Scots Law News has felt increasingly like suggesting the need for an English law counterpart.  At least here we may observe that some stories from England seem to have a relevant Scottish dimension or comparison.  True, the initial judicial challenge to the validity of the abolition of fox hunting under the Hunting Act 2004 (on the basis that the Parliament Act 1949, under which the measure was forced through the Westminster Parliament over the will of the House of Lords, was itself invalid: see R on the application of Jackson and others v Attorney General [2005] EWCA (Civ), at http://www.bailii.org/ew/cases/EWCA/Civ/2005/126.html for the failure of the action) presented a dimension which had not already been explored in Scotland; but in this it was unlike any forthcoming human rights challenges there may be in the English courts, to say nothing of any attempts to prosecute cases under the Act (see for equivalent earlier Scottish experiences Nos 186, 359, 407; and note further that in January the Crown announced that it would not be pursuing a further criminal prosecution in a second Scottish case, see http://news.bbc.co.uk/1/hi/scotland/4209585.stm).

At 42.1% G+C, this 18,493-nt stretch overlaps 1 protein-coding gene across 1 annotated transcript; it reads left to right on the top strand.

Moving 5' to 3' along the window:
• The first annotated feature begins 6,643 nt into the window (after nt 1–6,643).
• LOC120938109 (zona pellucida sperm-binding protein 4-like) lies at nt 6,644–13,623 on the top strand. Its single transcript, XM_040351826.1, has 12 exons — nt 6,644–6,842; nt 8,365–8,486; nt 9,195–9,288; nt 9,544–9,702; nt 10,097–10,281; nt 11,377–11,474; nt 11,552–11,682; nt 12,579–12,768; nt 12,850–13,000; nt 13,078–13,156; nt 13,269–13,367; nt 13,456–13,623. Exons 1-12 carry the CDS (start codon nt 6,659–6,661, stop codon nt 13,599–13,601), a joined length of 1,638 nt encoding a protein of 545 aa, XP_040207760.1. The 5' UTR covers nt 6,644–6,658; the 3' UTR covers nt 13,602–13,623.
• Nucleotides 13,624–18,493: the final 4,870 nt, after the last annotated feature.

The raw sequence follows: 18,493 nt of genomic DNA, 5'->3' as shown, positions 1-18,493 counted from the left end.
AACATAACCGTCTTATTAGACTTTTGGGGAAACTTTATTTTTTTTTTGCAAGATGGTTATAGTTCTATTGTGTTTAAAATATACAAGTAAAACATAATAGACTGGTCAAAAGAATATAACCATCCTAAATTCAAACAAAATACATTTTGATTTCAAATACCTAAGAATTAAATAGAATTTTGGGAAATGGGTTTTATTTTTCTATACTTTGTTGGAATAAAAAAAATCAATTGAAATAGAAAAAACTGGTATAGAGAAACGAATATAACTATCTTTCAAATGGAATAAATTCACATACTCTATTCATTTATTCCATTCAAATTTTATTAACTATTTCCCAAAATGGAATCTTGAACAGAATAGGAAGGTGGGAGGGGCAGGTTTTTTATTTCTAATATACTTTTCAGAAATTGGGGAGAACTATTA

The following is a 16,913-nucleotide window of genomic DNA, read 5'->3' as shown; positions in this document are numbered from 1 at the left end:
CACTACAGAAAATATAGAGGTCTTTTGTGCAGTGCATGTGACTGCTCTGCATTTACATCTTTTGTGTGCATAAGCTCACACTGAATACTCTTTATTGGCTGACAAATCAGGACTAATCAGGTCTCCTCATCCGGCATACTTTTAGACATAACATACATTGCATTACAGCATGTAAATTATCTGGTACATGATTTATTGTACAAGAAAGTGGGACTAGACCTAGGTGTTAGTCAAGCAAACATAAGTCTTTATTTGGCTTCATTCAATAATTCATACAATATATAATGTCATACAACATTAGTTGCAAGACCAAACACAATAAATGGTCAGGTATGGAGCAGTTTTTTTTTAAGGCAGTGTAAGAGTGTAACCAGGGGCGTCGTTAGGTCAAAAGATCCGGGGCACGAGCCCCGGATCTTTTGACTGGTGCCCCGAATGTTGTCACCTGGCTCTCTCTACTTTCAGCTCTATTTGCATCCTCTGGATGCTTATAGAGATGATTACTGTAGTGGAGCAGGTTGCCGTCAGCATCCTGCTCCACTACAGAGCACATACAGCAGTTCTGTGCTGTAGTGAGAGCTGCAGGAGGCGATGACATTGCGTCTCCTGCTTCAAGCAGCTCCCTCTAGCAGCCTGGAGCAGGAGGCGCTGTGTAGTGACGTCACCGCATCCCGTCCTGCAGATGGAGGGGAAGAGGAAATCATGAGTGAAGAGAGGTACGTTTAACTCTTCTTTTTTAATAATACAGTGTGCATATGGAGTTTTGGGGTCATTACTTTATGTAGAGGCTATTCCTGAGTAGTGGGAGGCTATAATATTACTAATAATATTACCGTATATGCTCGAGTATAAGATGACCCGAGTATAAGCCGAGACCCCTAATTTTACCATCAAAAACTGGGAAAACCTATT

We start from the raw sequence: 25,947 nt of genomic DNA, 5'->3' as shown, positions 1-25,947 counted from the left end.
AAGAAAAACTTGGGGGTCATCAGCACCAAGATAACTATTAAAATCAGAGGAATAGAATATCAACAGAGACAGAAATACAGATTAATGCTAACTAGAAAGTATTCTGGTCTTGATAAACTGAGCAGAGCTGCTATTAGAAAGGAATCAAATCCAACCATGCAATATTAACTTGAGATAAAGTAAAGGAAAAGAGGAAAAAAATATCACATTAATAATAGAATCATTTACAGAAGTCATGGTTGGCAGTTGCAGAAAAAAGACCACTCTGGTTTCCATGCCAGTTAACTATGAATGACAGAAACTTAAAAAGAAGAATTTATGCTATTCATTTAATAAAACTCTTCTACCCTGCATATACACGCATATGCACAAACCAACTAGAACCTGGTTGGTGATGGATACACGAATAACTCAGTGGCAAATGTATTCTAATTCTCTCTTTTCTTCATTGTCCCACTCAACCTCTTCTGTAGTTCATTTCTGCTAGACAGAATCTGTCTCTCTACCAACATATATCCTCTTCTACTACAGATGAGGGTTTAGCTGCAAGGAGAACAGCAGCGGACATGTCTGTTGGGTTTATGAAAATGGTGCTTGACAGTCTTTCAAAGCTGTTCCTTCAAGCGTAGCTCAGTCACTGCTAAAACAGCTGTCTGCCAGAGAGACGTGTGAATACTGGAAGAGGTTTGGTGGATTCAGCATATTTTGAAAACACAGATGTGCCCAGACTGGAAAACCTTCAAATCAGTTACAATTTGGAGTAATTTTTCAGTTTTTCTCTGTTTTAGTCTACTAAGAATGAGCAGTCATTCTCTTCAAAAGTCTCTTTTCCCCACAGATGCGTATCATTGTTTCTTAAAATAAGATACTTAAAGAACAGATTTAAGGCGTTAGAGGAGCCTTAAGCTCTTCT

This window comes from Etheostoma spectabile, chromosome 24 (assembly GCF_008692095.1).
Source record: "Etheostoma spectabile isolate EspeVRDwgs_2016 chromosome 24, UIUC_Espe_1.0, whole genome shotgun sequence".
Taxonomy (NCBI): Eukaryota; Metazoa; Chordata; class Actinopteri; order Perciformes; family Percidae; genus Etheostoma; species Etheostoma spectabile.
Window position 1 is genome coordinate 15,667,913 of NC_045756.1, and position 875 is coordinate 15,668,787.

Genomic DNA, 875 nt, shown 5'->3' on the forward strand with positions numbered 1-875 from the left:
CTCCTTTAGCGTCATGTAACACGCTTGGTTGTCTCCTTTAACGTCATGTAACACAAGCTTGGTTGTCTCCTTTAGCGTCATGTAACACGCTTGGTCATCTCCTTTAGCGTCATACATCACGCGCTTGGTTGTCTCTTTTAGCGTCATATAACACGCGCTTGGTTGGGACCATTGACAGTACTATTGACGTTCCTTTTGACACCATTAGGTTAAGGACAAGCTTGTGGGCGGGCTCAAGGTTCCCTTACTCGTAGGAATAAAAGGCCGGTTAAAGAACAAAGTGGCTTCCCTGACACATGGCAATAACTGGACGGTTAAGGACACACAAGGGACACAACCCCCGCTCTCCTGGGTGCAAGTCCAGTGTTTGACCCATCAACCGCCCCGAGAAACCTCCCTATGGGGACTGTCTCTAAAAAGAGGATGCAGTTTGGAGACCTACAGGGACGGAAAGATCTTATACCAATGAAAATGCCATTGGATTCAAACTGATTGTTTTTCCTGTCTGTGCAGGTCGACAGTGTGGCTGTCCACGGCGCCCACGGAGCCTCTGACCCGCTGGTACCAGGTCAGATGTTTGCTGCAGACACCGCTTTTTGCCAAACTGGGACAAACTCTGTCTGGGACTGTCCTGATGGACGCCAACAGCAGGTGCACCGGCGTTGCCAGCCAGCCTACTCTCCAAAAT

The row over the validity of the planned civil marriage of the Prince of Wales and his friend Mrs Camilla Parker Bowles on 8 April has a potential Scottish dimension too.  The Marriage Act 1949, which presents the major obstacle to the wedding plans, applies only in England and Wales, and there would appear to be nothing to stop a Royal civil marriage in Scotland.  It is worth noting that of the last four Royal marriages involving a divorced person whose original partner, like Mrs Parker Bowles) was still alive, two took place in Scotland (the other two were celebrated outside the United Kingdom), and of the two in Scotland, one was conducted in a registry office in Leith (the Earl of St Andrews, son of the Duke of Kent).  As a final footnote, the reliance on the ECHR right to marry (Article 12) to eliminate the supposed effect of the 1949 Act (see the Lord Chancellor’s statement on 23 February 2005, http://news.bbc.co.uk/1/hi/uk/4291337.stm) is indeed ironic, given Prince Charles’ view, expressed in 2001, that the longer term effect of the Human Rights Act will be to provide opportunities which will only encourage people to take up causes which will make the pursuit of a sane